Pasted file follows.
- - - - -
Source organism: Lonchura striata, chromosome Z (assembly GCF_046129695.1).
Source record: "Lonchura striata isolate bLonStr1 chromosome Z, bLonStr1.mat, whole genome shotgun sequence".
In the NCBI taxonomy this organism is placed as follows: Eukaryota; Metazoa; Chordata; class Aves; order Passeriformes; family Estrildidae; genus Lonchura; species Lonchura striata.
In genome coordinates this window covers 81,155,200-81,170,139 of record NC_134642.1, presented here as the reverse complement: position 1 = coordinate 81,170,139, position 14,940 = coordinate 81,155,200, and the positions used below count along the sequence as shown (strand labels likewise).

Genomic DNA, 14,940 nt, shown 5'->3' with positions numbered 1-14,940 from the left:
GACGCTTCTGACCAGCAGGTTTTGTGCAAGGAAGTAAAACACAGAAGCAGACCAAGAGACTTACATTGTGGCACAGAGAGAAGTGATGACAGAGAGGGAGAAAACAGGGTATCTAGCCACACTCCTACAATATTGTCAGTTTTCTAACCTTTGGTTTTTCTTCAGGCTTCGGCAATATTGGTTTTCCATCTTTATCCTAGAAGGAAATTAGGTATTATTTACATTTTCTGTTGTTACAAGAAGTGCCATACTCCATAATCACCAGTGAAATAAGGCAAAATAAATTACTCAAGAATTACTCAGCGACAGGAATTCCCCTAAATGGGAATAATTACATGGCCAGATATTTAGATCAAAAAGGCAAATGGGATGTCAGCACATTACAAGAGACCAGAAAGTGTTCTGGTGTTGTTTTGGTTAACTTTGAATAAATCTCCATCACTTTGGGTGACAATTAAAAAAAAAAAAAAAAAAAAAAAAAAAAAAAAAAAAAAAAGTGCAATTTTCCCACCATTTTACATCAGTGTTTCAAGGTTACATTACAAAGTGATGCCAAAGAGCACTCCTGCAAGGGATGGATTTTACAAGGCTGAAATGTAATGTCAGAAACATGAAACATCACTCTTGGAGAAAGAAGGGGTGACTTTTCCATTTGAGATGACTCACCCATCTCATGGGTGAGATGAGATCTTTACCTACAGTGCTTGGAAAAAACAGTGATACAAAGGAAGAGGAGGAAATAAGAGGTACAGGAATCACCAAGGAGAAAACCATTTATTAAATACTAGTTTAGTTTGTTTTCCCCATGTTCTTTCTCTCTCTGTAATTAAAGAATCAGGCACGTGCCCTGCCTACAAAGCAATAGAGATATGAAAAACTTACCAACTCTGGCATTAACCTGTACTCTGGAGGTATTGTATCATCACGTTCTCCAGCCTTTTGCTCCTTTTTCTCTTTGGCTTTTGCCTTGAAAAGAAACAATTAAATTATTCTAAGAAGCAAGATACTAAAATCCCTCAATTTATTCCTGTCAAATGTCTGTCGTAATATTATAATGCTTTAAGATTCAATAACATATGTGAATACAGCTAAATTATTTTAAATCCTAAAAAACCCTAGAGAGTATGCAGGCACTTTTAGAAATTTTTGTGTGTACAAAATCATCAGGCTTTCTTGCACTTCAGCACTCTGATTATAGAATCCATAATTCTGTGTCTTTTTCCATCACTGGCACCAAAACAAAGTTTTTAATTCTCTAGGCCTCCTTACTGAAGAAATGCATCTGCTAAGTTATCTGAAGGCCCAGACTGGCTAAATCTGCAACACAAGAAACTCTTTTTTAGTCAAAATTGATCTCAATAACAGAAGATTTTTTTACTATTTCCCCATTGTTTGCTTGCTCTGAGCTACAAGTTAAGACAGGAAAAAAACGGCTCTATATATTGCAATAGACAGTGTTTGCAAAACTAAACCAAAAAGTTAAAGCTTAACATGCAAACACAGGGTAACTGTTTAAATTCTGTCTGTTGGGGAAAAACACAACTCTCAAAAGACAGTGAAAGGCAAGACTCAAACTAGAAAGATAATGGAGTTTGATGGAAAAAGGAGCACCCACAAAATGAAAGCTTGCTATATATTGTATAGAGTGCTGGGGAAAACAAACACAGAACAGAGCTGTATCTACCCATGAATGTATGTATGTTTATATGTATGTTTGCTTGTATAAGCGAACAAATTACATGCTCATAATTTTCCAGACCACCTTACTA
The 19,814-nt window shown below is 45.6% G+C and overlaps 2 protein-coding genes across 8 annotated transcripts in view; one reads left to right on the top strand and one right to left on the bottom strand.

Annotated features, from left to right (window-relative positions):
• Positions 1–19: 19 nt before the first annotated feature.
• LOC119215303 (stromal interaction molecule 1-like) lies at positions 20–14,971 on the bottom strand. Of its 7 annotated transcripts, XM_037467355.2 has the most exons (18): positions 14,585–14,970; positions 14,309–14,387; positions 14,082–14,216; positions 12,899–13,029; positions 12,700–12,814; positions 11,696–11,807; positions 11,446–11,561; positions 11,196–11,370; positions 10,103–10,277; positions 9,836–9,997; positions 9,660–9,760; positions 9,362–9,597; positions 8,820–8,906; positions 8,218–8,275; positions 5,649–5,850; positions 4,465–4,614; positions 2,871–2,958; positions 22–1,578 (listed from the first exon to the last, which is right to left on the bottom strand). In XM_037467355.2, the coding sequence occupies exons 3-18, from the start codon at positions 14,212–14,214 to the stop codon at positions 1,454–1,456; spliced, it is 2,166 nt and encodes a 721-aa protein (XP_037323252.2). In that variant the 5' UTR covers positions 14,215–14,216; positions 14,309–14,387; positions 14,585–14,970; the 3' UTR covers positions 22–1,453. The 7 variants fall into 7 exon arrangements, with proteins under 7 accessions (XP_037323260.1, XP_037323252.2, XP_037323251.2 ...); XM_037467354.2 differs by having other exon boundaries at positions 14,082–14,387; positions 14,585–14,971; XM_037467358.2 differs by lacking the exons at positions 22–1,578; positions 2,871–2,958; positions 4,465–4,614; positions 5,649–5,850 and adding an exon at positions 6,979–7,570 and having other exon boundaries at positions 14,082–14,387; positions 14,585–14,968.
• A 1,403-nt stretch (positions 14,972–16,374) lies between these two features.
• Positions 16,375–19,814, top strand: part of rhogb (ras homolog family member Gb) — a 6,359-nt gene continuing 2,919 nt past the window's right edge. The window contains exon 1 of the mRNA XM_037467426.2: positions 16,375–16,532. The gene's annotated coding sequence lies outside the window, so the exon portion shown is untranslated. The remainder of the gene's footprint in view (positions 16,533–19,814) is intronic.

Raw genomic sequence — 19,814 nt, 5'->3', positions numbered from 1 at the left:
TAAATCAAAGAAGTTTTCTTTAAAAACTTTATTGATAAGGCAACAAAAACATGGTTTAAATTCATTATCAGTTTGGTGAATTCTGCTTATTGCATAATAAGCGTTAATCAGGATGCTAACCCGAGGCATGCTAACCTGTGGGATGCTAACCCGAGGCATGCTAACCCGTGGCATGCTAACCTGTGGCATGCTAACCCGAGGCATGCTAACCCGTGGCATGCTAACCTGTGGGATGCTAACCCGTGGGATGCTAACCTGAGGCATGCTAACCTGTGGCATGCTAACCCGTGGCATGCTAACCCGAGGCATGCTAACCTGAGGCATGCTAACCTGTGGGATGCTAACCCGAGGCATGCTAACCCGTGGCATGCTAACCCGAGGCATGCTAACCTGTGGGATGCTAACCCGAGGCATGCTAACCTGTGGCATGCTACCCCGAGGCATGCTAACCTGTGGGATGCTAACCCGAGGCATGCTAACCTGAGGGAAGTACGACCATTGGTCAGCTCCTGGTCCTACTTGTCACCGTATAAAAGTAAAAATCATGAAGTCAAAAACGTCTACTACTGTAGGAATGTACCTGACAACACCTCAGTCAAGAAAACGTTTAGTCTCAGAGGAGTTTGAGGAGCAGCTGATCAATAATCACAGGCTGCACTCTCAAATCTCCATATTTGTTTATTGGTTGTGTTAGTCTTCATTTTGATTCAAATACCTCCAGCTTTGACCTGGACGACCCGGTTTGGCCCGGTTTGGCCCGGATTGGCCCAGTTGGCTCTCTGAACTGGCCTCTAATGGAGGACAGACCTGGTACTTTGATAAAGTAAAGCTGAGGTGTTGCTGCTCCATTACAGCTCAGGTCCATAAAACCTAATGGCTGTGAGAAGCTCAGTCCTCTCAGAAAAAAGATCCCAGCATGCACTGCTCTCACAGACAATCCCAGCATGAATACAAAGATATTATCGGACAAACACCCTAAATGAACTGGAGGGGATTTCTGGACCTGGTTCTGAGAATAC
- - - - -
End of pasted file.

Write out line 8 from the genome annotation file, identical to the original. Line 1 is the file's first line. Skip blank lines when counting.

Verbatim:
Annotated features, from left to right (window-relative positions):